Though the general public continues to push for unity for women in hip-hop, the reality is that not everyone will get along, and that’s okay. Since the beginning of time, rap beef has been alive and prominent. The only difference now is that social media and stan culture have made it harder for the petty back and forths to remain in the music. Minaj’s perspective regarding her place in hip-hop will not budge, and she’s not looking to be the one extending the olive branch in the industry. “I’m number one, y’all go argue over top four,” she raps.

As we dive into the second leg of the album, she shares a glimpse into her life as a married woman with her high school sweetheart, Kenneth Petty, whose past legal troubles have seeped into the brand of Nicki Minaj. Stirring up constant controversy for the Grammy-nominated rapper, still, she continues to show her love despite the debates about her love life with songs “RNB,” featuring Tate Kobang and Lil Wayne, and “Pink Birthday.”

In the latter half of the album, you hit the more commercial songs, including “Needle,” featuring fellow labelmate Drake, “Cowgirl,” featuring Lourdiz, and “Everybody,” featuring Lil Uzi Vert. The song is accompanied by a hard Jersey House beat, making for an instant hit across the soundboards and already garnering almost 30,000 videos using the sound on TikTok.

Throughout the album, you can sense that Minaj is in a carefree era where her heart and instincts lead her. Whether the mood is singing or a fast-paced 16 bars, you can tell she’s not consumed with following the status quo of how her album should flow like her past projects. Many of the songs, like “Bahm Bahm” and “Nicki Hendrix,” were originally album scraps that Minaj played on Instagram Lives as a teaser for the Barbz, but the songs were soon added to the project after all.

Perhaps Minaj has hit a point in her career where she follows her intuition. Still, the album flow needed to be more precise. Throughout the months of hearing her speak about this project, as a listener, you can sense some of the songs feeling unpolished, containing a few fillers. “With no time left, I called Tasha & said I can’t think of my final 8 bars & I felt so disappointed because I didn’t want our song to feel incomplete,” Minaj tweeted about the making of “Blessings.”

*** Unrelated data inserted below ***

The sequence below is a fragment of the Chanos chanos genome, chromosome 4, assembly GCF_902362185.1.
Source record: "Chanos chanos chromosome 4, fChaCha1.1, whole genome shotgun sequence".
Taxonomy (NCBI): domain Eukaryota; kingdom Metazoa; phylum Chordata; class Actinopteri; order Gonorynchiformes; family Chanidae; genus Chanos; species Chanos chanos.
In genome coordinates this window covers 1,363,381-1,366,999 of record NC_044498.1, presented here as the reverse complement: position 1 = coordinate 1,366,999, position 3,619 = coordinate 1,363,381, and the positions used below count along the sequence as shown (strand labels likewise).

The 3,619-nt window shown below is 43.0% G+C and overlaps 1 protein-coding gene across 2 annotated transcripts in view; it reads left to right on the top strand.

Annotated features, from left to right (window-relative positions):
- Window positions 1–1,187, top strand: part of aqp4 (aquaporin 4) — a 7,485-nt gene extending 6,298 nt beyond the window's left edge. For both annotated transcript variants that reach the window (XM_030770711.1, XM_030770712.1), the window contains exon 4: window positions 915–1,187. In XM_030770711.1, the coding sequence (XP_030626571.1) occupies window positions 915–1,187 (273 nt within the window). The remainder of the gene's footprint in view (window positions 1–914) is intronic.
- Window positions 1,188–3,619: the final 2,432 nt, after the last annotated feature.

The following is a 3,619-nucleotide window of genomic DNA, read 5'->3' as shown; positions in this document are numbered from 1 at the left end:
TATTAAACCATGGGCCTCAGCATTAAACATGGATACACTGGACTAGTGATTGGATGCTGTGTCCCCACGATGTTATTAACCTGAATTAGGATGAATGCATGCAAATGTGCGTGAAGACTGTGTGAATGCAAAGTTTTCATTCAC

Now that the album is out, there are moments in the project where Minaj was racing against the clock to churn out a full body of work. Still, in true Sagittarius fashion, she holds an optimistic approach that leaves a rawness on each track. The album closes out with “Just The Memories,” where Minaj takes us back through the introspective outlook from the beginning of the album and reflects on the ups and downs of her career. “I remember when I was the girl that everybody doubted/ When every label turned me down, and then they laughed about it/ I ‘member goin’ home and writin’ fifty more raps/Just ’cause I knew you really wanted me to fall back,” she raps.

It’s clear that Minaj is at a point where she is no longer in the space of proving herself, and although there have been rocky moments between her and public opinion, she remains true to her braggadocious mantra of knowing her skill. Pink Friday 2 is a clear time capsule of who an artist once was: a hungry up-and-comer turned vet who opened doors and is onto the next chapter in life. Whether you’ve been a Barb from the beginning or a casual music spectator, the album makes you nostalgic as you hear how Minaj’s career has shifted with the good, bad and ugly.

“Look at all the sh-t that y’all threw at me, and I never dipped/ Greatest female rapper to ever live, and that’s on my kid,” she says. Over the past decade, Nicki Minaj cemented her legacy. With this new chapter, hopefully, we’ll see her reap the benefits of what she’s built rather than continuously reiterating her impact since her influence will always live on in the next generation.